Interview: The CIO of Nottingham, City Council

Evil tax collecting Sheriffs, bands of merry men protecting the poor, outlaws or heroes, Nottingham is, of course, famous for the legend of Robin Hood. Similarly loaded language has been used to describe the public sector for the past 30 years. In cities such as Nottingham, the role of the public sector has had to change because the communities it serves shift and adapt. It’s evolved from market town to the global home of manufacturing clean bicycles, to the home of cigarettes making to today an important conurbation for retailers (Boots HQ), financial services, science and new media. Nottingham is also a top six tourist destination for the UK, thanks to the thievery of Robin Hood.

Mark Gannon is CIO and director of customer access at Nottingham City Council. The city has marked itself out in recent years for its development of infrastructure, in 2011 it was named Transport City of the Year for its extensive tram and bus network, and its two major universities; all of which plays an important role in enticing major businesses such as Capital One, the credit card service, into the city.

“We’ve two world-class universities and this city is also where the MRI scanner and Nurofen were invented,” Gannon says. “New media is growing steadily, too, so we’ve aspirations around digital businesses that have led to the implementation of an ultraband research and development centre. Nottingham has modern aspirations, but still plenty of old-fashioned values. We must have a business culture that takes risks.”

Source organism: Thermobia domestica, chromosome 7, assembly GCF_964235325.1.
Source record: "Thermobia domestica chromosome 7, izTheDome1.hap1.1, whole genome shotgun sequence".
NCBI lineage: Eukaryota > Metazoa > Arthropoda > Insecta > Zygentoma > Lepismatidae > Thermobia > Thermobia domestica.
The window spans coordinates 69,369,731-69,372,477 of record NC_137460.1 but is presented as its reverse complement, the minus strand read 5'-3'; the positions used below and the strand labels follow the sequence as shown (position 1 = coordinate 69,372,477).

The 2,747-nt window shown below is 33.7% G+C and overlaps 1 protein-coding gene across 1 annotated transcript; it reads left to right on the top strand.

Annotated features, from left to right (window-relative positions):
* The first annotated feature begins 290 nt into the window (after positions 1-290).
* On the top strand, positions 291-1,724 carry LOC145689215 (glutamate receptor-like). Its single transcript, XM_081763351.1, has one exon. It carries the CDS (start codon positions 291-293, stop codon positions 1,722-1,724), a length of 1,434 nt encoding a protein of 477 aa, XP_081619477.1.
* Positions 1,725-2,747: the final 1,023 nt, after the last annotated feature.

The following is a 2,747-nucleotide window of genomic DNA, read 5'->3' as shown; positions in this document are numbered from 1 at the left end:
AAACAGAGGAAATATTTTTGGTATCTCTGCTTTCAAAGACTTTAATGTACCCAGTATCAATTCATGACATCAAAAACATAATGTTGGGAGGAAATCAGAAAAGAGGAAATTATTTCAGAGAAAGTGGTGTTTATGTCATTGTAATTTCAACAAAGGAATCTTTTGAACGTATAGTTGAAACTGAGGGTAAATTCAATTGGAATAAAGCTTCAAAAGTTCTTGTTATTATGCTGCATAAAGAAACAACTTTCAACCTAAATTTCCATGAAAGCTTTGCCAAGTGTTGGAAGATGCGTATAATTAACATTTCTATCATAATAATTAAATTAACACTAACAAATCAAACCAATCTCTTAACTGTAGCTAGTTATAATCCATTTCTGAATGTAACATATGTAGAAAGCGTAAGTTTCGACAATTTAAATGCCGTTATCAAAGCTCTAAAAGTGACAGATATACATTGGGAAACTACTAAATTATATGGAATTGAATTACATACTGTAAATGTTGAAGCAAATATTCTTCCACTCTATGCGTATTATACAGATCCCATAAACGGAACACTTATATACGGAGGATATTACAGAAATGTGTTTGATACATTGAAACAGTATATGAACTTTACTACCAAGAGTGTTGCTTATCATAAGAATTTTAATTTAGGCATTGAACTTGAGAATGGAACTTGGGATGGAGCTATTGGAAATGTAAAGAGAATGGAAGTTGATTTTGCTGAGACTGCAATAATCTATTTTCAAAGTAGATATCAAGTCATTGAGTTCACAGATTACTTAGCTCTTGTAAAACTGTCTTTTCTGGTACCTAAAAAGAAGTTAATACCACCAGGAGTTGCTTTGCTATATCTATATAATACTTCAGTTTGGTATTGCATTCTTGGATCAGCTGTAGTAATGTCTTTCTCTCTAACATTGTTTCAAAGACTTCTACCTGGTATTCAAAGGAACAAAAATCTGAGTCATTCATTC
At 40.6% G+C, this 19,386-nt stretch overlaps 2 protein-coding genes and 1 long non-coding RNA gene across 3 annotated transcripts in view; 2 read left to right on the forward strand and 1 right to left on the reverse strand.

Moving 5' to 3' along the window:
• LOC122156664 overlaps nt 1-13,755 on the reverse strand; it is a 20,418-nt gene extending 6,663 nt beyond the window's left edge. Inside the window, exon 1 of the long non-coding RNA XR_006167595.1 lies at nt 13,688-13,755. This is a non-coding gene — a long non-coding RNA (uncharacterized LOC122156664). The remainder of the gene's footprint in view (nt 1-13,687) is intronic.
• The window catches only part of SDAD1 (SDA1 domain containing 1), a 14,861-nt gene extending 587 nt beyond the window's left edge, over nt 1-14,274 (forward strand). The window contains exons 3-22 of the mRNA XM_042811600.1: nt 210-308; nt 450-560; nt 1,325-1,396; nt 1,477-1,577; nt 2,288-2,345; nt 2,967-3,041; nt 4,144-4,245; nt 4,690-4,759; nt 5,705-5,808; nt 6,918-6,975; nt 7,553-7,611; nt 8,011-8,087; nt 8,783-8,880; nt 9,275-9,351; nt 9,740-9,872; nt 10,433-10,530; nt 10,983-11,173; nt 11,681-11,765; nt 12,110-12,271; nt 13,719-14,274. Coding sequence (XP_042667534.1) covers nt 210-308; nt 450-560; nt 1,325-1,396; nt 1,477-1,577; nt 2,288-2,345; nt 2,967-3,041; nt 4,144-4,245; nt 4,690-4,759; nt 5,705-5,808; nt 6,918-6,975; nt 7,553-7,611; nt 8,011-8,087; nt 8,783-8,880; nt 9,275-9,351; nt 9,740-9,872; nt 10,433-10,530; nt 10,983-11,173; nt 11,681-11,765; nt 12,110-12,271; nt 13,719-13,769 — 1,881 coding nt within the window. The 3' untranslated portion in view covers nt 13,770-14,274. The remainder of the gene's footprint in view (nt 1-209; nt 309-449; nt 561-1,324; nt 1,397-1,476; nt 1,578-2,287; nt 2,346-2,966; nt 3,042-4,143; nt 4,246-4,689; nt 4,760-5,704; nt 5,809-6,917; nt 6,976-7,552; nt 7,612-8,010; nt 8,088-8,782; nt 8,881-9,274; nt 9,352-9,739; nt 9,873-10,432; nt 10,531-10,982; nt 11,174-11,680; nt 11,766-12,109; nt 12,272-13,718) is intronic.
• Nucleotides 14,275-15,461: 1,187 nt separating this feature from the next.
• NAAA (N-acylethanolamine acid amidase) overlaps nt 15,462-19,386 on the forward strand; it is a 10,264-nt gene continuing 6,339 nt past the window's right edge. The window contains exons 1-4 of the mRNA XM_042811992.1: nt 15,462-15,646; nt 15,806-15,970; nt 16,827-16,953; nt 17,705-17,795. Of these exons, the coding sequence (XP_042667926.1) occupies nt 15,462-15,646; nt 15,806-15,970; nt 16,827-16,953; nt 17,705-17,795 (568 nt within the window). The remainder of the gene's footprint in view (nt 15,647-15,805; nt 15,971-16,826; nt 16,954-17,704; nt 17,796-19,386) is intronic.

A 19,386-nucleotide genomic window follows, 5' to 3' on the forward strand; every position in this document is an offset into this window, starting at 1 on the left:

Gannon cites a recently introduced citywide workplace car-parking levy scheme as an example of this approach. “It was a risky decision and, initially, wasn’t very popular. I’m not here to be Mr Popular; you have to do things that are right for the organisation. The tiers of government aren’t sustainable. There will have to be fewer of them as there’s so much duplication of effort. That’s when the value gets missed.”

At present, Nottingham City Council has 7,000 staff and owns significant parts of the city’s public transport network. “Its role is leading the city through service delivery and investment into regeneration. It’s about how we can lead the city to get more bang for its buck. We aren’t London, but we can be at the heart of the UK thanks to our transport links. We see our role as city advocates, so that people who live here will strive for more.”

Gannon’s had to modernise, too. “We had too many IT manager levels, so we’ve shrunk those so I could bring in new roles which work directly with business partners to align with our needs. It’s helped us become the ‘go-to’ department.

“I want my team to be out with the organisation 60 percent of the time, and I also want them to be advocates.

“How do we make IT real for people and be more proactive? I’ve a dedicated communications officer to tell people what the benefits of IT are,” he explains.

“It’s a necessity to work with other organisations. Our relationships are growing with Leicester and Derby City Councils,” he says, explaining that the two cities face similar demands and opportunities as Nottingham.

“It’s tough. There’s no way all these organisations can survive, so I see a move to a single public sector,” Gannon says. Nottingham plans to cut its expenditure by 70 percent over the next three years.

“We’ve done some sharp stuff around getting the volume from vendors and really looked at the clauses in contracts. For the last couple of years, every area of the organisation has had to cut targets, but it’s important to collaborate. So now the approach is to look at what the overall savings will be and what big-ticket saves will really change the organisation. There will be no growth in IT, but there will be investment in retooling and reducing complexity,” he explains.

1 2 Page 1
Page 1 of 2
Security vs. innovation: IT's trickiest balancing act